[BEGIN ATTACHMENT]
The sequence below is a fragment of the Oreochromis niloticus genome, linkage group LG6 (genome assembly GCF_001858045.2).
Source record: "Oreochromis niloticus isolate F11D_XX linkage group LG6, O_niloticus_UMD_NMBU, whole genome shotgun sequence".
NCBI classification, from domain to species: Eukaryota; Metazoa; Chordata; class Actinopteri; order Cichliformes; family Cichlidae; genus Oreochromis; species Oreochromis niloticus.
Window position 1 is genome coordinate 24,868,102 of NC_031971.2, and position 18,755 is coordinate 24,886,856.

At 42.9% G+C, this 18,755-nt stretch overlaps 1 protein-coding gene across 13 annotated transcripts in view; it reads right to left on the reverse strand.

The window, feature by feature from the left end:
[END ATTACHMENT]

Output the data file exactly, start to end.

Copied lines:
The sequence below is a fragment of the Oreochromis niloticus genome, linkage group LG6 (genome assembly GCF_001858045.2).
Source record: "Oreochromis niloticus isolate F11D_XX linkage group LG6, O_niloticus_UMD_NMBU, whole genome shotgun sequence".
NCBI classification, from domain to species: Eukaryota; Metazoa; Chordata; class Actinopteri; order Cichliformes; family Cichlidae; genus Oreochromis; species Oreochromis niloticus.
Window position 1 is genome coordinate 24,868,102 of NC_031971.2, and position 18,755 is coordinate 24,886,856.

At 42.9% G+C, this 18,755-nt stretch overlaps 1 protein-coding gene across 13 annotated transcripts in view; it reads right to left on the reverse strand.

The window, feature by feature from the left end: